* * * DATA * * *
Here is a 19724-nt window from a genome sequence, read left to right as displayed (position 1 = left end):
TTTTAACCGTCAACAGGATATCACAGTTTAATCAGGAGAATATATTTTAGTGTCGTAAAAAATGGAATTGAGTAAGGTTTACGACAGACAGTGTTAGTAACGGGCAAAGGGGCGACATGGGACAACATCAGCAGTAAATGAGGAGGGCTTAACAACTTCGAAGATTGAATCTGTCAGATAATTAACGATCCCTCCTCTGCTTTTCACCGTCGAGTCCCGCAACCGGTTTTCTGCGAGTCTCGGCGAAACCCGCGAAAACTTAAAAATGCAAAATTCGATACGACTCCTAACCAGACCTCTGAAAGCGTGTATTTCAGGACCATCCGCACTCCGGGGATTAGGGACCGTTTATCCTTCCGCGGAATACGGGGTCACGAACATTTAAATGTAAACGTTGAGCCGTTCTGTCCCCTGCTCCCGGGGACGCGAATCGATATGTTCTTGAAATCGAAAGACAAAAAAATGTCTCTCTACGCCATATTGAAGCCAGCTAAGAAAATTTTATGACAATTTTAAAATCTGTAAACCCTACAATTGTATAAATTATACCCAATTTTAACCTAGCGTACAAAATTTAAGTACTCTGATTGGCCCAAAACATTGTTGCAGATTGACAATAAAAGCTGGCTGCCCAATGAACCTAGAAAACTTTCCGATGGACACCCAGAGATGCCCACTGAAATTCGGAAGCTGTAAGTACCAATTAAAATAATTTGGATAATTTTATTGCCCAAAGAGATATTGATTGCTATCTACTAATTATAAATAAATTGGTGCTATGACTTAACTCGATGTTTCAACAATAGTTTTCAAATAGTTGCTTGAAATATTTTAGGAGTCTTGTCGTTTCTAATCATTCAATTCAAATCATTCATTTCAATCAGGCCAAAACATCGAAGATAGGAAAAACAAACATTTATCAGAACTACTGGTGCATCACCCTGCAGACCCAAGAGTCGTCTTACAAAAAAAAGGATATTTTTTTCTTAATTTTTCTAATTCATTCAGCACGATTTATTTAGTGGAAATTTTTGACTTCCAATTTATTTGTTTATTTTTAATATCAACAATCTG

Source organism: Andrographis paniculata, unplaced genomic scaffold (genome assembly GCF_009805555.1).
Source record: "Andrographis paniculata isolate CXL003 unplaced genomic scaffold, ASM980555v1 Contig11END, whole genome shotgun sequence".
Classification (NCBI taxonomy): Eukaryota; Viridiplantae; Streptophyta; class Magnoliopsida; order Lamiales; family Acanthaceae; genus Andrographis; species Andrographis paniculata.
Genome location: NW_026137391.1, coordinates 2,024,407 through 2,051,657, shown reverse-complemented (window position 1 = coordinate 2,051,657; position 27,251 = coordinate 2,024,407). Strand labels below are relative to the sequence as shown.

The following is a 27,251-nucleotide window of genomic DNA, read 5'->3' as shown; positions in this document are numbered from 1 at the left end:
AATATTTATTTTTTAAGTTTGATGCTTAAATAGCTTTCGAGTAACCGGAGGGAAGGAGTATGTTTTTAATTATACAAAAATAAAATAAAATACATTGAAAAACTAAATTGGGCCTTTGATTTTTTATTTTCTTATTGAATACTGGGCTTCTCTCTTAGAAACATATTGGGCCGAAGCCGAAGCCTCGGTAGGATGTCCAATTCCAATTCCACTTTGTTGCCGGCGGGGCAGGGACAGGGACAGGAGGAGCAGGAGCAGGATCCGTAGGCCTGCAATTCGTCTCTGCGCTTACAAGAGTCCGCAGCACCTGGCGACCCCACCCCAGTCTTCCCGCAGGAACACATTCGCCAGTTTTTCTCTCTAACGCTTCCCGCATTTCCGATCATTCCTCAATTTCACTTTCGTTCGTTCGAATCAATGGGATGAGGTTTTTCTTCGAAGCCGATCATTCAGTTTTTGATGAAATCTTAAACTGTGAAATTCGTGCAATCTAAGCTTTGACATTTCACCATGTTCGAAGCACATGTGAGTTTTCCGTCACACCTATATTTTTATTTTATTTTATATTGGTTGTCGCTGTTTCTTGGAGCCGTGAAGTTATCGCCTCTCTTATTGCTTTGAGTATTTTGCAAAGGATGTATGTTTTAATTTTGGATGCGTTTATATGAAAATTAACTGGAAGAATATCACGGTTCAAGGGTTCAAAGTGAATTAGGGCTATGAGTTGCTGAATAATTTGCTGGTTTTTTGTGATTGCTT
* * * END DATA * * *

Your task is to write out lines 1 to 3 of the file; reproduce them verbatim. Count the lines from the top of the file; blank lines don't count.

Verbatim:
Here is a 19724-nt window from a genome sequence, read left to right as displayed (position 1 = left end):
TTTTAACCGTCAACAGGATATCACAGTTTAATCAGGAGAATATATTTTAGTGTCGTAAAAAATGGAATTGAGTAAGGTTTACGACAGACAGTGTTAGTAACGGGCAAAGGGGCGACATGGGACAACATCAGCAGTAAATGAGGAGGGCTTAACAACTTCGAAGATTGAATCTGTCAGATAATTAACGATCCCTCCTCTGCTTTTCACCGTCGAGTCCCGCAACCGGTTTTCTGCGAGTCTCGGCGAAACCCGCGAAAACTTAAAAATGCAAAATTCGATACGACTCCTAACCAGACCTCTGAAAGCGTGTATTTCAGGACCATCCGCACTCCGGGGATTAGGGACCGTTTATCCTTCCGCGGAATACGGGGTCACGAACATTTAAATGTAAACGTTGAGCCGTTCTGTCCCCTGCTCCCGGGGACGCGAATCGATATGTTCTTGAAATCGAAAGACAAAAAAATGTCTCTCTACGCCATATTGAAGCCAGCTAAGAAAATTTTATGACAATTTTAAAATCTGTAAACCCTACAATTGTATAAATTATACCCAATTTTAACCTAGCGTACAAAATTTAAGTACTCTGATTGGCCCAAAACATTGTTGCAGATTGACAATAAAAGCTGGCTGCCCAATGAACCTAGAAAACTTTCCGATGGACACCCAGAGATGCCCACTGAAATTCGGAAGCTGTAAGTACCAATTAAAATAATTTGGATAATTTTATTGCCCAAAGAGATATTGATTGCTATCTACTAATTATAAATAAATTGGTGCTATGACTTAACTCGATGTTTCAACAATAGTTTTCAAATAGTTGCTTGAAATATTTTAGGAGTCTTGTCGTTTCTAATCATTCAATTCAAATCATTCATTTCAATCAGGCCAAAACATCGAAGATAGGAAAAACAAACATTTATCAGAACTACTGGTGCATCACCCTGCAGACCCAAGAGTCGTCTTACAAAAAAAAGGATATTTTTTTCTTAATTTTTCTAATTCATTCAGCACGATTTATTTAGTGGAAATTTTTGACTTCCAATTTATTTGTTTATTTTTAATATCAACAATCTG

Source organism: Andrographis paniculata, unplaced genomic scaffold (genome assembly GCF_009805555.1).